MIDWEST — A world of “splendor and romance, of eye-popping excess, of glitz, grandeur and glory” is coming to the Midwest in 2024. 

What You Need To Know

“Moulin Rouge” is continuing to tour around the nation, and midwestern stops include the Ohio Theatre in Columbus, Ohio (Jan. 2 - 14), the Marcus Performing Arts Center in Milwaukee (March 14 - 26), the Fox Cities Performing Arts Center in Appleton, Wis. (June 11 - 23) and the Overture Center for the Arts in Madison, Wis. (July 9 - 21).

The musical follows Satine, who works in the nightclub Moulin Rouge. She become’s a muse for Christian, a writer and composer, and he falls in love with her. However, their love story must be kept a secret as Satine is promised to the Duke of Monroth, who has promised to invest in the Moulin Rouge to save it financially.

Andrew Brewer, who plays the Duke Of Monroth, has been with the national tour since it started in January 2022.

Andrew Brewer as The Duke of Monroth (MurphyMade/Matthew Murphy)

We sat down for an interview with Brewer before the musical made its way to the Midwest.

Spectrum News 1: If you had to describe “Moulin Rouge” to someone who knew nothing about it, what would you tell them?

Andrew Brewer: I would say it is a love story that’s set inside of Paris, in a nightclub where your deepest and darkest desires can come true. And [it is] an exploration of love, loss, joy and sadness and all of it through a lens of overblown and exhilarating energy and, at the same time, quiet and deep love.

Spectrum News: How is the musical different from the movie?

Brewer: I think there’s sort of a stigma around movie-musicals and those sorts of things — that it’s a little fluffy and not really gonna be enjoyable. I think it’s actually been a really great experience and the audiences have a wonderful time, which makes it even more fun for us as performers.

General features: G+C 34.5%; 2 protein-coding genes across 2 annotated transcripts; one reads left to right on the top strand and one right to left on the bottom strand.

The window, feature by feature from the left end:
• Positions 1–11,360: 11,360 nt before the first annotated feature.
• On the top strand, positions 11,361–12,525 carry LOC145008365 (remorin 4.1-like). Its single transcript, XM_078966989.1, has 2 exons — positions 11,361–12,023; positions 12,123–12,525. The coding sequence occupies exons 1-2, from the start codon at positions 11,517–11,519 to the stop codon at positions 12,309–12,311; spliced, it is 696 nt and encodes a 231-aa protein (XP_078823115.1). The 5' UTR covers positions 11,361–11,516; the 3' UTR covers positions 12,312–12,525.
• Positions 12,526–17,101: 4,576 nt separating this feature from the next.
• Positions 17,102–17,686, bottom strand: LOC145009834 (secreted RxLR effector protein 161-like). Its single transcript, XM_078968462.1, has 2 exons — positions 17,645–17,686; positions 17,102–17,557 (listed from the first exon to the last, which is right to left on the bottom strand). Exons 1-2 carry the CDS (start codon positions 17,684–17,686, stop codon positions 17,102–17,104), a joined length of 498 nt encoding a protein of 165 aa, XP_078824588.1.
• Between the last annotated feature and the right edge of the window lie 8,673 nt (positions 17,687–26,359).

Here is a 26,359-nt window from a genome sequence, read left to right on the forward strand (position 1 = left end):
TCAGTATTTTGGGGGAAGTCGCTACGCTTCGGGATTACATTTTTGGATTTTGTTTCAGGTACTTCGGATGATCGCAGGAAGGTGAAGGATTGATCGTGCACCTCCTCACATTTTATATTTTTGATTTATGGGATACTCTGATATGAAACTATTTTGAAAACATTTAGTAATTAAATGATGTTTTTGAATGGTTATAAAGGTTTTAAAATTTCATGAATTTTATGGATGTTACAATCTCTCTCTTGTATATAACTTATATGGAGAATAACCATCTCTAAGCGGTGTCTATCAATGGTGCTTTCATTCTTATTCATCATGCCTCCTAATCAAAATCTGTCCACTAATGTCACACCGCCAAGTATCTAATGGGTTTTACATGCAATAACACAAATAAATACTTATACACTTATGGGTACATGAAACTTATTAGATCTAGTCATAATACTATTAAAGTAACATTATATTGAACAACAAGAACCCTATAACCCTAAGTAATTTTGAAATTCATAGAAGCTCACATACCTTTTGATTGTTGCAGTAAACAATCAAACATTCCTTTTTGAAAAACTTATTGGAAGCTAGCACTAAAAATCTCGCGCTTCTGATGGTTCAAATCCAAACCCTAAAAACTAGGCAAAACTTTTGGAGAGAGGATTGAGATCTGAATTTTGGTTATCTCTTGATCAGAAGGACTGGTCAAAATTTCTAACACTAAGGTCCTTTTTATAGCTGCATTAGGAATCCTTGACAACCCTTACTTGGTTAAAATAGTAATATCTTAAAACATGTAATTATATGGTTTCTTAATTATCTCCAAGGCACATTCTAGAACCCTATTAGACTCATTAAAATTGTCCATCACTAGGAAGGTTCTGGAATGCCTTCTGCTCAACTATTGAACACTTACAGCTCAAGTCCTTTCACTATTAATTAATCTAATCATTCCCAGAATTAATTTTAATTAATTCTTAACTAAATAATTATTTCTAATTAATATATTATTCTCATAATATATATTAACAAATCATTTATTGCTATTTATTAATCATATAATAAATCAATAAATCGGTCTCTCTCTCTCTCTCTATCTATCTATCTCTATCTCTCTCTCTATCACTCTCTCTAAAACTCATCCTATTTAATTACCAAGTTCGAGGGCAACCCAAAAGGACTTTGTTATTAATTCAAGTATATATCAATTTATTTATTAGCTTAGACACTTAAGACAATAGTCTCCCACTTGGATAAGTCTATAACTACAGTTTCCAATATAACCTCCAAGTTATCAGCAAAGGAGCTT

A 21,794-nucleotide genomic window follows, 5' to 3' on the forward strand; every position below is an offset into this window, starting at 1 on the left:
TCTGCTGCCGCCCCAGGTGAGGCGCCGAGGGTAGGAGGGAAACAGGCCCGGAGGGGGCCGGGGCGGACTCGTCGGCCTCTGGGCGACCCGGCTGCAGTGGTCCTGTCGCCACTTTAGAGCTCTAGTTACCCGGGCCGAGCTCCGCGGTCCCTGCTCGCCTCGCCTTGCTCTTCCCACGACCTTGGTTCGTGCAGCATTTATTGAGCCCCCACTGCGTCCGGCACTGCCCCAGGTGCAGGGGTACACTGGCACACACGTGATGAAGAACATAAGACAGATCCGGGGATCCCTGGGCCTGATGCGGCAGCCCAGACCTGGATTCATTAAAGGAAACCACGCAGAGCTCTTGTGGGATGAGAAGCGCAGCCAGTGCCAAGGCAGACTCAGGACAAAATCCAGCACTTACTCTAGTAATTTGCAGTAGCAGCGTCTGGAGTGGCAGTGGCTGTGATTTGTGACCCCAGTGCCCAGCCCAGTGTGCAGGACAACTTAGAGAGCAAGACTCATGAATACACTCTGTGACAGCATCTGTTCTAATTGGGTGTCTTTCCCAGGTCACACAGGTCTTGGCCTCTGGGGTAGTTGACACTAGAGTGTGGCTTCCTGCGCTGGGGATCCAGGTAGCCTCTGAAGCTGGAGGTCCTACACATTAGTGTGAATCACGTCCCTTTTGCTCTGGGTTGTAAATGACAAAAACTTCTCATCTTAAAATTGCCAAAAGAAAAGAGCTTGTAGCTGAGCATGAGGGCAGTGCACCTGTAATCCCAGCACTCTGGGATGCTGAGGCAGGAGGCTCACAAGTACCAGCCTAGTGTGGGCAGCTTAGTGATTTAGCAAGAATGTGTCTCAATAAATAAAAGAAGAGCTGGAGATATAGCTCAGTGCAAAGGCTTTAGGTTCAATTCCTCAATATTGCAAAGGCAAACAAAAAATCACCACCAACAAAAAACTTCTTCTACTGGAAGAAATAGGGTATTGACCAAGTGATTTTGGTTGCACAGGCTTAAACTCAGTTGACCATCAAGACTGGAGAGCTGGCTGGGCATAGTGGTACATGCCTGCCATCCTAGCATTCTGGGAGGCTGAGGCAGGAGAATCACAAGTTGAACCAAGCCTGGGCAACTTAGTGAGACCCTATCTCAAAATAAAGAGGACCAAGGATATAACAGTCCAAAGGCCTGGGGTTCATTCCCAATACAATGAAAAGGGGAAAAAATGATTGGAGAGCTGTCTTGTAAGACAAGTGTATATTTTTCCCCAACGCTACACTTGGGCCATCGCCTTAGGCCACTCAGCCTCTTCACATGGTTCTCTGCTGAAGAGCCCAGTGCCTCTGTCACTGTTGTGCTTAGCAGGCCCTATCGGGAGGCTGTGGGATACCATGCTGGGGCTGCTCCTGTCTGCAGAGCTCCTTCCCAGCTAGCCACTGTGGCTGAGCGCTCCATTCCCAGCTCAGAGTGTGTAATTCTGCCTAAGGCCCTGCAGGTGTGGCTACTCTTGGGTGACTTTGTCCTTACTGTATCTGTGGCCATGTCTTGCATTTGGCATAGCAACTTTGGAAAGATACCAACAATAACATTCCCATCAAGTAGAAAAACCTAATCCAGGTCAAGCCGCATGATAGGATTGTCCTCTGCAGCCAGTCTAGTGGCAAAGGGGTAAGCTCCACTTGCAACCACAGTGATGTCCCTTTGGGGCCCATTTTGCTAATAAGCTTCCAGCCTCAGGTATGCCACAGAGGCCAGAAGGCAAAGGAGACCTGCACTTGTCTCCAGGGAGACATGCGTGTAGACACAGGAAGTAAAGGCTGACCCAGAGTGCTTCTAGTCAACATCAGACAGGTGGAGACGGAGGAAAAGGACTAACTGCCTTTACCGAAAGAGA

The musical version is a little more flushed out [in comparison to the film]. It’s expanded; some of the smaller characters from the movie — some of the supporting characters — we get a little more time with them. We get a little more insight into who they are. They get some songs as well.

…[There is also more] of love triangle between Christian, Satine and the Duke.

(Bond Theatrical)

Spectrum News: The show features 70 songs from various artists that are reimagined for the stage. What’s it like working on a jukebox musical?

Brewer: It’s really fun [working on a jukebox musical with more well-known songs]. It comes with a lot of things from the audience, which is nice. There’s a lot of memories attached [to some of these songs]

While we are still portraying character things through the music, I think we sort of get to meet the audience in the middle a little bit and what the audience brings to it as well as what we bring to it. It makes the moments into something that’s even more special and just such a different experience than a traditional musical.

It is interesting how the songs are used throughout the show. Sometimes, it is sort of turning a song on its head and playing against what the lyrics of it are, or there are a few medleys throughout the show. [The show mashes up] songs together that maybe we would never in a million years put together. It’s fun for the audience; it’s fun for us to expand upon, and we still get to use them through the story. They still play into the emotions and the drive of the show as well.

Spectrum News: What’s your favorite part of the show?

Brewer: The top of Act II [is my favorite part of the show]. Throughout the show, there is a musical that is pitched to be put on in the Moulin Rouge. At the top of Act II, we step into a rehearsal with one of the big dance numbers. The song is amazing — the mashups that they use, the songs throughout that number. The dancing is incredible; the lighting is incredible. It’s really an experience [and] one of the best Act II openers I think I’ve ever seen in a musical.

Spectrum News: What do you hope audiences take away from “Moulin Rouge?”

Brewer: Honestly, I hope they can feel and take away the love that we have, that we talk about in the show, the memories it might bring up. Maybe a renewed sense of interpersonal — between each other — enjoyment and love and care 


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